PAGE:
As a young lawyer, Rob Hawkins called George Valentine seeking career advice after meeting him for the first time more than a decade ago. Hawkins wasn’t sure Valentine, a veteran deputy attorney general in the District, even remembered him.

Valentine wound up inviting Hawkins to his office, where they talked about “basic career stuff,” Hawkins recalled.

“But coming from somebody like him, it meant a great deal to me just to be able to have that conversation,” said Hawkins, who at the time worked as a legislative aide to then-council member Muriel E. Bowser.

Hawkins was one of many who remembered Valentine’s generosity, intellect and mentorship as they mourned the D.C. lawyer who died Friday of covid-19. Valentine — a longtime lawyer in the D.C. Attorney General’s Office who later worked as a legal adviser to Mayor Bowser — was admitted to a hospital on Wednesday.

Valentine, 66, is the fourth person to die of the novel coronavirus in the District.

Those who worked with Valentine described a stellar attorney who knew the city and its laws. Valentine, who went on to Harvard Law School from a small historically black university in Alabama, dedicated a long career to public service, and mentored young lawyers.

D.C. Attorney General Karl A. Racine in a statement said Valentine “cared deeply” about the children of D.C. and served as a foster parent.

“George Valentine was the consummate gentleman,” Racine said. “Warm, friendly and smart, George was a terrific colleague.”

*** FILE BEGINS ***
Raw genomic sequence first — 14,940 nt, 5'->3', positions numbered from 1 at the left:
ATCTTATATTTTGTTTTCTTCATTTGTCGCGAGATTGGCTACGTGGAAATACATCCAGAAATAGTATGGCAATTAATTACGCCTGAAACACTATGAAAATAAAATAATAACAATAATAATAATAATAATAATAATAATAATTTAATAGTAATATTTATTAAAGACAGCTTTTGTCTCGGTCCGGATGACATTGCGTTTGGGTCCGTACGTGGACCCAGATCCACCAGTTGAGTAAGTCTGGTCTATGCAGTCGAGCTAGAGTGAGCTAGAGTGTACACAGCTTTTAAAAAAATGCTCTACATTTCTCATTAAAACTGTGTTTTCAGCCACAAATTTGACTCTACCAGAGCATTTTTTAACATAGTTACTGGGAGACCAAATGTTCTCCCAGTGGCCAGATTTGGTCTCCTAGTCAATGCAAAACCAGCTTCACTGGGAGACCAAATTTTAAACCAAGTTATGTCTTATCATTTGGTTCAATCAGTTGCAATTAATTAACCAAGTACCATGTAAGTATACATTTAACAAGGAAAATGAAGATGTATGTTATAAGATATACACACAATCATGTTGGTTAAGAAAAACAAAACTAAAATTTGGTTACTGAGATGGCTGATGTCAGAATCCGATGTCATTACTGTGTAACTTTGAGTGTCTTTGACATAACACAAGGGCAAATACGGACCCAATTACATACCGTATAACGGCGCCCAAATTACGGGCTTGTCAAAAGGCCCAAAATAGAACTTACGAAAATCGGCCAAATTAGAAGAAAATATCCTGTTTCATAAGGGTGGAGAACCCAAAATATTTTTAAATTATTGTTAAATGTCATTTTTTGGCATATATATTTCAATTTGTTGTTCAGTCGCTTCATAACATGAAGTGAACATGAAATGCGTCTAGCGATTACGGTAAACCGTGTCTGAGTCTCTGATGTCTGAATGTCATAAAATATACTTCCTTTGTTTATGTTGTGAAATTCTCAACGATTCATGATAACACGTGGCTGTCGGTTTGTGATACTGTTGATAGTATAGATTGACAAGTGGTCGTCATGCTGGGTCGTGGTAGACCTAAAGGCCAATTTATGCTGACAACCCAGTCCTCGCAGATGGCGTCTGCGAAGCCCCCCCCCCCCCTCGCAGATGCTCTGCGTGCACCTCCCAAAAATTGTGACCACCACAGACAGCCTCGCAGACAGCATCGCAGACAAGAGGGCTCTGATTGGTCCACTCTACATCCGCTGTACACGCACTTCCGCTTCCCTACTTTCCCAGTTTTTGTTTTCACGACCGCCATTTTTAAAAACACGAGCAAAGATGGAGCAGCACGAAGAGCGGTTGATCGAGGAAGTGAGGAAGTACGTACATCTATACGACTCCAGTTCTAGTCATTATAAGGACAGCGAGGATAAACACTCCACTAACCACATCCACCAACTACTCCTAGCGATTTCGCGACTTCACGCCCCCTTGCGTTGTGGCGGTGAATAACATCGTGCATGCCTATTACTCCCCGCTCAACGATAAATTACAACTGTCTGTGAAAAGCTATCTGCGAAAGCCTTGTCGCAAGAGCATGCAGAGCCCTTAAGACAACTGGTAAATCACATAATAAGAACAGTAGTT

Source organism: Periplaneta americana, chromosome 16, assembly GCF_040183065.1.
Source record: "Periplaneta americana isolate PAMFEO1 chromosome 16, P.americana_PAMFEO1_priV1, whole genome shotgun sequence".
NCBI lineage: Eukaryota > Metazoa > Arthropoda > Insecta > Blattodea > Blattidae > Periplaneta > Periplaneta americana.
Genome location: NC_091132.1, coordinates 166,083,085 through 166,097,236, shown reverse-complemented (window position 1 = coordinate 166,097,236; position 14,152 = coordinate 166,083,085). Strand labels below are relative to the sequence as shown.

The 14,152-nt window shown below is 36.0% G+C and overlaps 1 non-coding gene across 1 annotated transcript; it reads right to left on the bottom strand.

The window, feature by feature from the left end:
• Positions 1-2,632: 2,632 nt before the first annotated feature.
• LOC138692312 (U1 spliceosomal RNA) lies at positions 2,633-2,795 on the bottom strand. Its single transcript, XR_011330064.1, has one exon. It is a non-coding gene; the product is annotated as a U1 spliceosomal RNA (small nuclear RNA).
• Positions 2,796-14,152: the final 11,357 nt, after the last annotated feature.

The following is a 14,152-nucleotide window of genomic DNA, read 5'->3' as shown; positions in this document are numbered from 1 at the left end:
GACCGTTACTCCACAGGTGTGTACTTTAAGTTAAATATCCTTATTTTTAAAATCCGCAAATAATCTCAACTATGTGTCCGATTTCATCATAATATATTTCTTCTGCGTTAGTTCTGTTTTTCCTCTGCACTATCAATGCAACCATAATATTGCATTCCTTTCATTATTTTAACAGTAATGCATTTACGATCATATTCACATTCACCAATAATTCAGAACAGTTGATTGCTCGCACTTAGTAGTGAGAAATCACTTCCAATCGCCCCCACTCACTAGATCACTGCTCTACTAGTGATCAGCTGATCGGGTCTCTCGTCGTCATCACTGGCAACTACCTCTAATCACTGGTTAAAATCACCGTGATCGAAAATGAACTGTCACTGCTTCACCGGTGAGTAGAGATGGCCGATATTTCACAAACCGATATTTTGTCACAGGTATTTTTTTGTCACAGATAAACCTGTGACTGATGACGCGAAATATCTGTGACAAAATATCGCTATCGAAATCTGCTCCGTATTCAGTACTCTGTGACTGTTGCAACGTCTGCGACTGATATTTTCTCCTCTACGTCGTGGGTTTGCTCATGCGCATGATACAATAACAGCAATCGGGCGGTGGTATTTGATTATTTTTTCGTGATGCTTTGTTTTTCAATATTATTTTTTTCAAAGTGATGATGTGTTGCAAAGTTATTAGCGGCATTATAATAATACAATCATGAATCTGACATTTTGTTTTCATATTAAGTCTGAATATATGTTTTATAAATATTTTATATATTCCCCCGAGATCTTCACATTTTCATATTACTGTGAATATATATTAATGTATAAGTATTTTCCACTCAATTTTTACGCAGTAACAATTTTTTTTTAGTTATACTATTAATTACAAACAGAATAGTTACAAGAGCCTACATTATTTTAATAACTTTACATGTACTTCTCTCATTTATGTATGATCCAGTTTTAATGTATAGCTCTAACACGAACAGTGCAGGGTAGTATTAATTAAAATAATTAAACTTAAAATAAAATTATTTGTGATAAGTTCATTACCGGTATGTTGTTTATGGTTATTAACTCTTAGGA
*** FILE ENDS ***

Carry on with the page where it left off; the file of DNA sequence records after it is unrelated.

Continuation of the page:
Valentine graduated from Oakwood University in Huntsville, Ala., before earning his degree from Harvard.

He led the attorney general’s civil litigation division before joining Bowser’s office, where he served as deputy director of the Mayor’s Office of Legal Counsel.

Bowser told reporters of Valentine’s death at a Friday briefing. She said she learned Thursday that Valentine was in the hospital and had tested positive for the virus.

“It’s devastating for everybody, of course,” Bowser said. “We’re very sorry.”

“George Valentine epitomized what it is to be a dedicated public servant,” Bowser said in a tweet. “. . . And he always shared his deep knowledge of law & his boundless love of DC.”

Alice Miller, executive director of the D.C. Board of Elections, gasped when she heard Bowser announce Valentine’s death at the news briefing.

While working for the board of elections, Miller recalled working with Valentine on voting matters that came before the D.C. Court of Appeals.

“I was just not prepared to hear that at all,” Miller said. “I can still see him running around, happy and bubbly, always there willing to help.”

Bowser’s general counsel, Betsy Cavendish, recalled how Valentine mentored one of the attorneys in the office.

“He was just a tenacious, super smart lawyer, who had grace and gentility about him and a diplomacy in doing his legal work,” she said.

Chip Richardson, who served as general counsel for former mayor Adrian Fenty, recalled regularly working with Valentine when Valentine was a deputy attorney general.

“He was one of their most trusted advisers,” Richardson said.

He recalled Valentine was a “trusted legal strategist who understood the nuts of bolts of what could and could not be done on the ground.”

Richardson said he didn’t believe the news of Valentine’s death at first: “He still had a future left, a long and bright future, just a very intelligent soul.”

Keith L. Alexander contributed to this report.